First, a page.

For Earth Month, a symmetrical forest known as a Nelder plot
© Rachid Dahnoun/Tandem Stills + Motio
Branch out for Earth Month. Taking the forest to the cloud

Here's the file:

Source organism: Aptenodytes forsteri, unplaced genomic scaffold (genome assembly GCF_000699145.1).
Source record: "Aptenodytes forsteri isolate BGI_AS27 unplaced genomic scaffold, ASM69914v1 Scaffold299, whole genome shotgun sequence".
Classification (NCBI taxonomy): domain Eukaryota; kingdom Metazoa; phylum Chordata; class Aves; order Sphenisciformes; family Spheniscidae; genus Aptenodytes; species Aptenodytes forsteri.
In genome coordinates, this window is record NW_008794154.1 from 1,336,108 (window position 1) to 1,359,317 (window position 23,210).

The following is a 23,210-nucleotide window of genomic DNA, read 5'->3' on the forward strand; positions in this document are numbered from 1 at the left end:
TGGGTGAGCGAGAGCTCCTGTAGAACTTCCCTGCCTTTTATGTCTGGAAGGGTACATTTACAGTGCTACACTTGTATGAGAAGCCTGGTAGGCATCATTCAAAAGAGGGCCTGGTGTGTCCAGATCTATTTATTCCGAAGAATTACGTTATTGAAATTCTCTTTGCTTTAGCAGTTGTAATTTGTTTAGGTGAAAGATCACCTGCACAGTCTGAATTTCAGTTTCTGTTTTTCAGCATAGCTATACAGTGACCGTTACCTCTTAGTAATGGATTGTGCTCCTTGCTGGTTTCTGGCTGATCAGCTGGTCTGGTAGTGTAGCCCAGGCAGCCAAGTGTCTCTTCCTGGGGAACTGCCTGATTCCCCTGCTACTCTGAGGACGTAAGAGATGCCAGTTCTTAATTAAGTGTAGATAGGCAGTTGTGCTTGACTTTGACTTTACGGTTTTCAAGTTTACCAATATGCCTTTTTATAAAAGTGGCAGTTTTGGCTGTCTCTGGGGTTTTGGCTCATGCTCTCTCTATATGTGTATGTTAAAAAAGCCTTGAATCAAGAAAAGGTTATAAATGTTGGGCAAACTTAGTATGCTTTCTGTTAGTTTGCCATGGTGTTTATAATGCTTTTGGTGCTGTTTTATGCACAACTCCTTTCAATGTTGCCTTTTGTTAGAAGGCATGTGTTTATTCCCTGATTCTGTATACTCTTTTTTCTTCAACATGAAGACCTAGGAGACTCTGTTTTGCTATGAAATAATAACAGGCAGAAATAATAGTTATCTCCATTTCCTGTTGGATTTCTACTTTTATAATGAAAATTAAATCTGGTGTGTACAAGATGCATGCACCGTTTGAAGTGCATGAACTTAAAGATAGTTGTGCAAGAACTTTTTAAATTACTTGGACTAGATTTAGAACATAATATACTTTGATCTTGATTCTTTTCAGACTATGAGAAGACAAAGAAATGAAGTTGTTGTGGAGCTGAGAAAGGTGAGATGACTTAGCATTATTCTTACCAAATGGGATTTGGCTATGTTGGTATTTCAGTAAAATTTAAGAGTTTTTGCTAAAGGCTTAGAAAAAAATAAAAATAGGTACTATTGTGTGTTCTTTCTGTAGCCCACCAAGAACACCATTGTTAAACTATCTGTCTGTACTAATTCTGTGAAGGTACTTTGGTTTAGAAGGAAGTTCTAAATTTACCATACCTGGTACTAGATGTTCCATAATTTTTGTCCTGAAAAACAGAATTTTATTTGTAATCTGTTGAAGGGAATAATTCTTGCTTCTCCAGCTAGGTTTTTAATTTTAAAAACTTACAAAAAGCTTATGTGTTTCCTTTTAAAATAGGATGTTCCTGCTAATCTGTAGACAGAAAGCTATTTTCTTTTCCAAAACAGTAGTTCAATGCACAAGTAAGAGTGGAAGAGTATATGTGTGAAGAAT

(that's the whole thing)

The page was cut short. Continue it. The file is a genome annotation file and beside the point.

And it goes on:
For Earth Month, we’re highlighting the power of trees, which help to clean our air and watersheds while providing habitat for myriad species, including our own. In urban areas, trees provide unique benefits by cooling area temperatures, producing oxygen, increasing property values, and generally improving the scenery.But most trees in the United States are in forests. Roughly one-third of the country is covered by forests, and in many respects, they’re considered healthy. After centuries of forest clearing for settlement and development, total forest acreage in the US has held fairly steady for the past 100 years or so. But forests still face a variety of threats, from invasive species to disease and climate change.Given these threats, some scientists are turning to modern technology to measure forest health. For example, the experimental planting featured on our homepage today is called a Nelder plot, in which trees are planted at the intersections of concentric arcs and linear spokes. The design allows researchers to study the effects of many different planting densities in a single parcel. In another example, a company called SilviaTerra uses satellite imagery and artificial intelligence to create detailed maps of US forests that conservationists, governments, and landowners can use to develop management plans.